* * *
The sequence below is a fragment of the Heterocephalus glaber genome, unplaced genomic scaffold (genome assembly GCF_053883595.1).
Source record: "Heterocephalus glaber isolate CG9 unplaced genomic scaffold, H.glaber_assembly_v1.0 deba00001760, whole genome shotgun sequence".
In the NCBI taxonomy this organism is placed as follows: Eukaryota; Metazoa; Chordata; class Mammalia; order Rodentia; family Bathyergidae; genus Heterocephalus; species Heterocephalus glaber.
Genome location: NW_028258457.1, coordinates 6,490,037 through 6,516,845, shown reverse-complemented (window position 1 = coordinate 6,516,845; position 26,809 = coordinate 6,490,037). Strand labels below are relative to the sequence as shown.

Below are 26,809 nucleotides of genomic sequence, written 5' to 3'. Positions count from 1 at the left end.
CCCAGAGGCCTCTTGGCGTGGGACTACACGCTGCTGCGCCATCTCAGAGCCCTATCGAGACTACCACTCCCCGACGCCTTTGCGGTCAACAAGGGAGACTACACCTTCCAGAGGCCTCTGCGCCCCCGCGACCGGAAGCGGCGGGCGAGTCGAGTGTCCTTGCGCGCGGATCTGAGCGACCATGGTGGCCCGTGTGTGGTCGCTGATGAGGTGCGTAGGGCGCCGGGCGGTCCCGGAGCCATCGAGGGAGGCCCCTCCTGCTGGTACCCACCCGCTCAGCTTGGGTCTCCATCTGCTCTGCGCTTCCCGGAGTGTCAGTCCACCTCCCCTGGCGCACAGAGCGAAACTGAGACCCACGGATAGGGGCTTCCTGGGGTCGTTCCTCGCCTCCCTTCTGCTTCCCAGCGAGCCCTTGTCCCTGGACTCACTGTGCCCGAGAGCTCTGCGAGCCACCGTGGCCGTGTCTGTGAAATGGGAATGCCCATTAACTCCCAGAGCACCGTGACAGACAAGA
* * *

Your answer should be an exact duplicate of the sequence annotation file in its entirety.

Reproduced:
The sequence below is a fragment of the Heterocephalus glaber genome, unplaced genomic scaffold (genome assembly GCF_053883595.1).
Source record: "Heterocephalus glaber isolate CG9 unplaced genomic scaffold, H.glaber_assembly_v1.0 deba00001760, whole genome shotgun sequence".
In the NCBI taxonomy this organism is placed as follows: Eukaryota; Metazoa; Chordata; class Mammalia; order Rodentia; family Bathyergidae; genus Heterocephalus; species Heterocephalus glaber.
Genome location: NW_028258457.1, coordinates 6,490,037 through 6,516,845, shown reverse-complemented (window position 1 = coordinate 6,516,845; position 26,809 = coordinate 6,490,037). Strand labels below are relative to the sequence as shown.

Below are 26,809 nucleotides of genomic sequence, written 5' to 3'. Positions count from 1 at the left end.
CCCAGAGGCCTCTTGGCGTGGGACTACACGCTGCTGCGCCATCTCAGAGCCCTATCGAGACTACCACTCCCCGACGCCTTTGCGGTCAACAAGGGAGACTACACCTTCCAGAGGCCTCTGCGCCCCCGCGACCGGAAGCGGCGGGCGAGTCGAGTGTCCTTGCGCGCGGATCTGAGCGACCATGGTGGCCCGTGTGTGGTCGCTGATGAGGTGCGTAGGGCGCCGGGCGGTCCCGGAGCCATCGAGGGAGGCCCCTCCTGCTGGTACCCACCCGCTCAGCTTGGGTCTCCATCTGCTCTGCGCTTCCCGGAGTGTCAGTCCACCTCCCCTGGCGCACAGAGCGAAACTGAGACCCACGGATAGGGGCTTCCTGGGGTCGTTCCTCGCCTCCCTTCTGCTTCCCAGCGAGCCCTTGTCCCTGGACTCACTGTGCCCGAGAGCTCTGCGAGCCACCGTGGCCGTGTCTGTGAAATGGGAATGCCCATTAACTCCCAGAGCACCGTGACAGACAAGA